15 Minutes of Fame



On June 9a BFA senior from Cardinal Stritch University was featured on WISN 12 news.  This student was me.  I had conducted and created a visual interview with a now graduate student at Stritch about his involvement and volunteerism in the Arts at Large organization in Milwaukee, Wisconsin.


This started off as a class project.  My class of about five people and I over the course of the semester were learning the techniques of TV broadcasting, interviewing, visual elements, and audio elements.  We had the great opportunity to have workshops with an established reported from WISN to help guide us through our ideas.

It was revealed to us that there was a chance that one or more of us students might be selected to appear on TV to broadcast and share our process on television.  This news didn’t effect what and how I was going to create my 2 minute piece.  I still worked hard, did my research and came up with solutions to the obstacles that came up along the way.  I contacted Darrell, the school that he was volunteering at, the persons in charge of Arts @ Large and set up a schedule for the creation of my project.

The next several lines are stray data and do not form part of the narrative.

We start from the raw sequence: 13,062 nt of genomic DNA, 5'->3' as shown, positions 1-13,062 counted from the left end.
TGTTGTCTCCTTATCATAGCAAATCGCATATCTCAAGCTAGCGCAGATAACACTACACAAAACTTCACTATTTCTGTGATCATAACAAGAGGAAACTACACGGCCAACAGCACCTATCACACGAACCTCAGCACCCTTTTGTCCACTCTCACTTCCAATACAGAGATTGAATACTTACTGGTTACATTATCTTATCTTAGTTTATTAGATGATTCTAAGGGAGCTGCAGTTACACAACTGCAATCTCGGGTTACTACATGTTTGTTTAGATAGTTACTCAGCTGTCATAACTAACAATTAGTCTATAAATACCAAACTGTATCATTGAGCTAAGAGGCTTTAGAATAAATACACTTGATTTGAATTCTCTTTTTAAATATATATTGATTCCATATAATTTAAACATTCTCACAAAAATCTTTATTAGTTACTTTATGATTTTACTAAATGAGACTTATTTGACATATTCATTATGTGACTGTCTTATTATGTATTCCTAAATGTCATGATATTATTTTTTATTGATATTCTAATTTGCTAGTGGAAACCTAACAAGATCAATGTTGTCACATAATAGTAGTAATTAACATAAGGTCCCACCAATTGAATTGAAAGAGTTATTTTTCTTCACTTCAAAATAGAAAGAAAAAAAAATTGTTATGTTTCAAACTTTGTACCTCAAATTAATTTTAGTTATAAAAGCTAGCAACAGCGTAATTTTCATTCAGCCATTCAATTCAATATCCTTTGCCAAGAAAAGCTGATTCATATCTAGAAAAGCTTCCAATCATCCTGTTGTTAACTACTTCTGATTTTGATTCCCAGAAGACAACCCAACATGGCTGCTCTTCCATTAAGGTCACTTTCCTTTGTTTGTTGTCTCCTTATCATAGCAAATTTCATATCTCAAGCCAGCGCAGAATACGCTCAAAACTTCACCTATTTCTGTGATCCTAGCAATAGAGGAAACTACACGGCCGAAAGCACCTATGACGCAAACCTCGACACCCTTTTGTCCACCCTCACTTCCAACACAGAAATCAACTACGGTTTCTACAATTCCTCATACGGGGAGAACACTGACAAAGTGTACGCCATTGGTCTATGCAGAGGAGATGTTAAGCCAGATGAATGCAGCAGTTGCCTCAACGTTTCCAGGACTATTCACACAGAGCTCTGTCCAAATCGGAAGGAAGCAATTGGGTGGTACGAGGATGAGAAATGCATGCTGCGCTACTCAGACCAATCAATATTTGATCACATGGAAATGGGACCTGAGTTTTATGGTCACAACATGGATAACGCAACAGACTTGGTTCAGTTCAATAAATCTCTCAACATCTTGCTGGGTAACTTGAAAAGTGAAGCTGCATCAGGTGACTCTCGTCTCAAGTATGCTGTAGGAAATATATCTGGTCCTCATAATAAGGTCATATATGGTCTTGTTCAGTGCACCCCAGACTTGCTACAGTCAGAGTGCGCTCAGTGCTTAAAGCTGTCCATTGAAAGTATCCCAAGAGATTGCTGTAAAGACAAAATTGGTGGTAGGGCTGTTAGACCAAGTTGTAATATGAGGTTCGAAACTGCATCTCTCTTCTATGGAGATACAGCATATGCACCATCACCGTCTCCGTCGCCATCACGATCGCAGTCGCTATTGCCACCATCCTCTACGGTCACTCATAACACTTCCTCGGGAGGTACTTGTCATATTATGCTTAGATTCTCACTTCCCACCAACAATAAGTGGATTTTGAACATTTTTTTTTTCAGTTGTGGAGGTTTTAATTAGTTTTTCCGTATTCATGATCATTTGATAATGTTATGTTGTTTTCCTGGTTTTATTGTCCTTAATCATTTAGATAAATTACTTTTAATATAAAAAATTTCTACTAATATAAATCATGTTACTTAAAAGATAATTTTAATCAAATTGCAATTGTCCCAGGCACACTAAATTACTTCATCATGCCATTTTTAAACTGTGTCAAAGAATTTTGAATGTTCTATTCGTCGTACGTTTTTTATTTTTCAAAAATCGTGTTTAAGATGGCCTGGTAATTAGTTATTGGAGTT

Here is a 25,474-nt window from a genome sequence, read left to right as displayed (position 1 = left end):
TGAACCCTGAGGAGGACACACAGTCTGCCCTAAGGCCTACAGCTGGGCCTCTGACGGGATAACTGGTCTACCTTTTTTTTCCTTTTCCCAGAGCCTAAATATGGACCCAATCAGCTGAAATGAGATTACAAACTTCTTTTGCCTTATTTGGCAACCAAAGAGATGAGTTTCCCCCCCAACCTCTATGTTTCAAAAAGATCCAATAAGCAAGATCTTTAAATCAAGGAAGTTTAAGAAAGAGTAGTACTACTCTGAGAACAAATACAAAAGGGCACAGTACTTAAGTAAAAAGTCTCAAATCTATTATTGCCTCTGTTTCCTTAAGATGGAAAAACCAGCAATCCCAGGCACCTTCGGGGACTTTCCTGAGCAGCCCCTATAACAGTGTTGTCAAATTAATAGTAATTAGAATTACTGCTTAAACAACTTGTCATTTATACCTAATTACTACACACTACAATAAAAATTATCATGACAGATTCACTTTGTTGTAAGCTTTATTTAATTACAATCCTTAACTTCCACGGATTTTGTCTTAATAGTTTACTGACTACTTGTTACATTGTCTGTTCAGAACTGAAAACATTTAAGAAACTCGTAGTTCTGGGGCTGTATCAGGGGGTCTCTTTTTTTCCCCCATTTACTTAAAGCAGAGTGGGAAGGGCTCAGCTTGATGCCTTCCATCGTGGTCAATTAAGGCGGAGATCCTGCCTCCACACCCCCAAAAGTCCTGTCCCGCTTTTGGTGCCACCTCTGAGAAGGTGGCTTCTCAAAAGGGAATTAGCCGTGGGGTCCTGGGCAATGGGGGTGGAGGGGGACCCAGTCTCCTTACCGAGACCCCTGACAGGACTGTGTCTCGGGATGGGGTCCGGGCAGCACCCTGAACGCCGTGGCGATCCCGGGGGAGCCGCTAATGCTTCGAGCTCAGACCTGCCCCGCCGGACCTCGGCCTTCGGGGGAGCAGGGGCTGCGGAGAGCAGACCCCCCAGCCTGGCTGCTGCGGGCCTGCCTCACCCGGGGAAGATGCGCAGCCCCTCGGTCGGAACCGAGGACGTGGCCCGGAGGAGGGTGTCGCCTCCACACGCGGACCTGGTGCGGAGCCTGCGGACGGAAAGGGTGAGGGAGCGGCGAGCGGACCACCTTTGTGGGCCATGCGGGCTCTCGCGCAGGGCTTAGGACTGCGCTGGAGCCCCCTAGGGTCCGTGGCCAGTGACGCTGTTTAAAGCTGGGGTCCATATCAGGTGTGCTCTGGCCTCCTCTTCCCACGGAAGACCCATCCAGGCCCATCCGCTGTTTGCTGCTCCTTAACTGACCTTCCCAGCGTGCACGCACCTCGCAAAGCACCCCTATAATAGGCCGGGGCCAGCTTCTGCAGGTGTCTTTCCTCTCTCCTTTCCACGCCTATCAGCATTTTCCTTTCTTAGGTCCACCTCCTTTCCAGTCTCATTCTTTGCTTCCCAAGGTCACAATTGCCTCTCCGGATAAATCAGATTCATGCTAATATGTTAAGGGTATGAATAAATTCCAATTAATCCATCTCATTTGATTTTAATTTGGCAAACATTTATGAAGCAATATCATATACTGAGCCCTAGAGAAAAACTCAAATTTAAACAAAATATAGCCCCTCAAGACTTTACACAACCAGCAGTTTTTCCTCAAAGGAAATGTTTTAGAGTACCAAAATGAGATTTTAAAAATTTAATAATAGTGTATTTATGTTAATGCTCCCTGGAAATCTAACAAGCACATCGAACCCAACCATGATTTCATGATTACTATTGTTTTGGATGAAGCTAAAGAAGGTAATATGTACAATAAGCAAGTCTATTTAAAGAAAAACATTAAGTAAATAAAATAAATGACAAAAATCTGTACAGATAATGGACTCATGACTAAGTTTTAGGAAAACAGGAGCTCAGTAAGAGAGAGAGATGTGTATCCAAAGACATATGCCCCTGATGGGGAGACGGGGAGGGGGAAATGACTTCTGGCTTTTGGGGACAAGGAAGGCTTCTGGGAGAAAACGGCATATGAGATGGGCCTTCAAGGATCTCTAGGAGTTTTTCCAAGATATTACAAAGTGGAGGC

After all my work was finished and my projects was shot, uploaded and edited, I handed it in.  About two weeks later I got a phone call asking if I would be interested in coming to the WISN station to talk about my work.  Of course I said yes and began to get the nerves.  Normally I am the person most comfortable behind the camera rather than in front of it, but this would be a good way to represent not only myself but Darrel and ultimately the Arts @ Large organization and what they have to offer Milwaukee.


On the day of the interview about my project, I brought Darrel with me and we appeared together on LIVE tv.  The interview asked a few questions to me and Darrell and then showed the entire two minute piece that I had created.  It was such a great experience to show my work, think on my feet and I was so glad that I got to spread the word on a specific person and what he does for an amazing organization that is a great asset to Milwaukee.

To watch the video interview that was broadcast, please click the link below: